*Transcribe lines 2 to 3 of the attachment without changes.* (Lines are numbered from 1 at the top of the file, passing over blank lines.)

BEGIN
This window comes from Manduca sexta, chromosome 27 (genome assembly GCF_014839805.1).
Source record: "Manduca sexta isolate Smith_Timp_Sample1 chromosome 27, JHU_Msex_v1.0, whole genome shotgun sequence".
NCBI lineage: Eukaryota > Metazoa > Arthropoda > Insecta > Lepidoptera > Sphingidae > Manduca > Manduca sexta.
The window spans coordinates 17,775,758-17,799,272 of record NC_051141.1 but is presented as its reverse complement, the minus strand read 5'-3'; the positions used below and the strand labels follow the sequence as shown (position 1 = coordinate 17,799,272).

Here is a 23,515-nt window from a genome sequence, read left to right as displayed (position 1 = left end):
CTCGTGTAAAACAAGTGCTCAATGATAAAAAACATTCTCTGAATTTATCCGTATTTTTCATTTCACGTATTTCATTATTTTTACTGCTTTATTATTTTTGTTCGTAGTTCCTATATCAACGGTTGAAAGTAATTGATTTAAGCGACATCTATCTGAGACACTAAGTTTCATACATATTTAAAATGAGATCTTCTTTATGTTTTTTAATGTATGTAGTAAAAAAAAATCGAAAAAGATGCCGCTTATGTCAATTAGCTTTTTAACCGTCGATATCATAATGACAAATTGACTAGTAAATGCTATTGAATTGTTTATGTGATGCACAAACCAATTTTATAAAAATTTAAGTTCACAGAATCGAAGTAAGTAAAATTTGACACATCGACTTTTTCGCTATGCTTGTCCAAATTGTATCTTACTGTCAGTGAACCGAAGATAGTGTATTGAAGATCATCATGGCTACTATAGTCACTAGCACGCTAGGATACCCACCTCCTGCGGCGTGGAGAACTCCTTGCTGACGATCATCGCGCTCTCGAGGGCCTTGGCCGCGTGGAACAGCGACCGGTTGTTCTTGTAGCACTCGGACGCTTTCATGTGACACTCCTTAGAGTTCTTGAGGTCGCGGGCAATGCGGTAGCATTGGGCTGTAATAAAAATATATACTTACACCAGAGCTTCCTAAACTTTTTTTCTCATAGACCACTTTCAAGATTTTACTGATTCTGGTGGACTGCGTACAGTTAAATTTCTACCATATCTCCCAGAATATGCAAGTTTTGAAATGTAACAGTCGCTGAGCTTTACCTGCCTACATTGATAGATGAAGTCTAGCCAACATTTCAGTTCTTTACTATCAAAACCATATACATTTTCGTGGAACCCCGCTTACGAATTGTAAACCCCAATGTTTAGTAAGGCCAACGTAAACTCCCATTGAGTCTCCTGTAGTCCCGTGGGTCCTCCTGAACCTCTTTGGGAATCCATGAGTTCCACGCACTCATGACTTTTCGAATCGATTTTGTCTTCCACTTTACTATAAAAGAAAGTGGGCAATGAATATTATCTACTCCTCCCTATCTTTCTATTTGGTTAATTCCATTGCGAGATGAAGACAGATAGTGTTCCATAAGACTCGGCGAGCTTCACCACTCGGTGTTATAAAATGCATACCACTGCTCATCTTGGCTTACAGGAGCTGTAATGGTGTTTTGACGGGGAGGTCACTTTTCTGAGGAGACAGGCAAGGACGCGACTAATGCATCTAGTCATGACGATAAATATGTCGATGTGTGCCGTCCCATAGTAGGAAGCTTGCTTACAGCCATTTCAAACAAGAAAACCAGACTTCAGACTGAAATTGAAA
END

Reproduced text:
Source record: "Manduca sexta isolate Smith_Timp_Sample1 chromosome 27, JHU_Msex_v1.0, whole genome shotgun sequence".
NCBI lineage: Eukaryota > Metazoa > Arthropoda > Insecta > Lepidoptera > Sphingidae > Manduca > Manduca sexta.